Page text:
Prisoners of War, Prisoners of Peace: Captivity, Homecoming, and Memory in World War II

By Bob Moore; Barbara Hately-Broad | Go to book overview

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Hatred within Limits: German Prisoners
of War and Polish Society, 1945–50

Jerzy Kochanowski

In comparison with the USSR, the United Kingdom, France or Yugoslavia, relatively few German POWs remained in post-war Poland.1 In the second half of 1945 there were about 50,000. A year later, when the system of captivity stabilized the initially high mortality rate fell, and once the identification and rehabilitation of certain prisoners - Volksdeutsch and the so-called autochtons(German citizens who felt themselves to be Poles) - had taken place, around 40,000 former soldiers remained in Polish captivity. Approximately 25,000 were in sixty camps located in the vicinity of the Silesian mines, the rest were in a number of, often small, camps scattered across the whole country2 This number of prisoners remained constant until the first releases in October 1948.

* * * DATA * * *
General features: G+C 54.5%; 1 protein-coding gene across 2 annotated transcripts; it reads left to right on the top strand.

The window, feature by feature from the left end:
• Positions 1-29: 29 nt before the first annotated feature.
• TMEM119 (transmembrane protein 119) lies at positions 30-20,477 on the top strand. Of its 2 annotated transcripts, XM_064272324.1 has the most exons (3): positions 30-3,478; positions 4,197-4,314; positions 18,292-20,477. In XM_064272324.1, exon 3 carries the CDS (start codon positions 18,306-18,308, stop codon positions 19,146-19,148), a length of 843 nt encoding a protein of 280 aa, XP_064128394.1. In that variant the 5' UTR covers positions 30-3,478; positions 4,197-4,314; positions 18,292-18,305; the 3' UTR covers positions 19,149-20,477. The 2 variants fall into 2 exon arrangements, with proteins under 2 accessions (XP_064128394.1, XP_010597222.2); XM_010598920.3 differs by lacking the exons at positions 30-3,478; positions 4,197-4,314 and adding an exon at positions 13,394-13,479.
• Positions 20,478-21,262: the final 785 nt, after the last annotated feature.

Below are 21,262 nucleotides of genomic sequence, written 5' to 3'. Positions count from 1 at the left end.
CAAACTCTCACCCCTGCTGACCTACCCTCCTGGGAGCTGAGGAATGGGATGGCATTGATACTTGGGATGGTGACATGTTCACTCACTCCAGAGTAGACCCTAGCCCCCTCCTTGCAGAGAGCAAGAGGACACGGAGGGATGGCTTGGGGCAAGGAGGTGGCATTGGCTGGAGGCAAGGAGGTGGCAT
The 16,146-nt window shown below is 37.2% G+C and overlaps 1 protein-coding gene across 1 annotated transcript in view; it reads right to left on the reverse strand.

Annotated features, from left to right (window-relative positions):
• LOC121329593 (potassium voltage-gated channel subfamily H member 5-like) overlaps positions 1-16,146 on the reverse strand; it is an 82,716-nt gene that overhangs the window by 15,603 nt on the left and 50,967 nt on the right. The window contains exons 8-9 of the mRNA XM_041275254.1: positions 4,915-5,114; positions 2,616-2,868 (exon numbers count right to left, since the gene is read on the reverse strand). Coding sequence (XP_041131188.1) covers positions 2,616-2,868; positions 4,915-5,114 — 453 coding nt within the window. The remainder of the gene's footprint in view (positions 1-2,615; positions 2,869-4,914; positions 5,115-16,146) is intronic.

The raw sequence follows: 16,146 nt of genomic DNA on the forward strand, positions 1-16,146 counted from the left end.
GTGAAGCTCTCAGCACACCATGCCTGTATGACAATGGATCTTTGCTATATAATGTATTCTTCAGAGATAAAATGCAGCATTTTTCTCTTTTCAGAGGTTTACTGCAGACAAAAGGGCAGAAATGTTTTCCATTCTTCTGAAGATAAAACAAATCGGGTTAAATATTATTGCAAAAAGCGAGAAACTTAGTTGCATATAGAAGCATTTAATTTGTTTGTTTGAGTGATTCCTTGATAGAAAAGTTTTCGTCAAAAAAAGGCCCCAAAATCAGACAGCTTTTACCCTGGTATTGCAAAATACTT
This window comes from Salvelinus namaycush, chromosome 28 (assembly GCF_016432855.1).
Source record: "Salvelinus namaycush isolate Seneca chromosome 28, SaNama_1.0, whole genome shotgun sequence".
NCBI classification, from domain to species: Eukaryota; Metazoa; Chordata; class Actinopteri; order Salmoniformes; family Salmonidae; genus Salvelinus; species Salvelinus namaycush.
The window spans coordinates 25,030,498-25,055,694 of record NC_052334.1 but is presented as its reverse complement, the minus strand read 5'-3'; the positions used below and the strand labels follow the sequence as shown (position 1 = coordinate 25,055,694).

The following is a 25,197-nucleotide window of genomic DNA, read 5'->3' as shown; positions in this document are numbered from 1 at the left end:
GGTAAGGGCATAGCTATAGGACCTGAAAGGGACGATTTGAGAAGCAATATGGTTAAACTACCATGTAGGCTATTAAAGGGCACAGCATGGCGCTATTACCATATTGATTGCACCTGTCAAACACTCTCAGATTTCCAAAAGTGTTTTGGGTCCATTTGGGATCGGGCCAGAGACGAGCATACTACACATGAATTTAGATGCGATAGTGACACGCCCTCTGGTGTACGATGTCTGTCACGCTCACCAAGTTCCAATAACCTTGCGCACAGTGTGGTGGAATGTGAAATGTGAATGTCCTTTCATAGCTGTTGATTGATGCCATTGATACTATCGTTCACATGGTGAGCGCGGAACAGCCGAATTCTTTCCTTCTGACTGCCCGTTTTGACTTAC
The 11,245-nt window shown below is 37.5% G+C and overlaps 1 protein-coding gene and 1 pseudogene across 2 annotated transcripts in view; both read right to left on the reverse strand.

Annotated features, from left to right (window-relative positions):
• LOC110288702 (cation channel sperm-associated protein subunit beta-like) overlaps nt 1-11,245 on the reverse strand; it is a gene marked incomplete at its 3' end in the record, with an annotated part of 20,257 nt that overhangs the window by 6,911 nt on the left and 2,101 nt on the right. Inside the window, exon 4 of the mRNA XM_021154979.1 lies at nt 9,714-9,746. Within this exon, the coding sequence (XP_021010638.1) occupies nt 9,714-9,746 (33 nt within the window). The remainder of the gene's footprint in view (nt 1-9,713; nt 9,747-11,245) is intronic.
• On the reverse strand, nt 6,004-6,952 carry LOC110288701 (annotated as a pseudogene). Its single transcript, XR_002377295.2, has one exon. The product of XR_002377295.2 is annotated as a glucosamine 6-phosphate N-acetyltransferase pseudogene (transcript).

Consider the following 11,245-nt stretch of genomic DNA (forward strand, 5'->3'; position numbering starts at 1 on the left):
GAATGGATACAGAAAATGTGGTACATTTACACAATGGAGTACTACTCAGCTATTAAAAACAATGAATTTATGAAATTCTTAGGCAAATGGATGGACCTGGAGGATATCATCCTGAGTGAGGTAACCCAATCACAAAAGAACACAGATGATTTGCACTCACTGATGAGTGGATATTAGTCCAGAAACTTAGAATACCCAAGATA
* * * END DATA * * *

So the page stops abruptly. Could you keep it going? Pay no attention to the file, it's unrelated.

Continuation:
Different Attitudes

Immediately after World War II, relations between Poles and Germans, both civil and military, were conditioned by two basic factors. Despite losing the war, the Germans still had a stereotypical picture of Poles and of Poland that had been strongly developed through National Socialist propaganda during the Nazi era.3 On the Polish side, relations were determined by the nightmare of the past war and occupation. There was a common feeling that the Germans should also suffer fear, pain, debasement, humiliation, hunger, cold and exhausting work.4 However, just as the Poles had met displays of assistance and sympathy from the enemy during the war,5 post-war relations were no longer in black and white. On the one hand passing columns of prisoners were frequently welcomed in Polish towns and villages with abuse, stones and beatings that sometimes resulted in bloody lynchings.6 On the other hand even in 1944 there were incidents of sympathy and assistance, and even fraternization, especially with those Polish soldiers who had survived the war outside occupied territory.7

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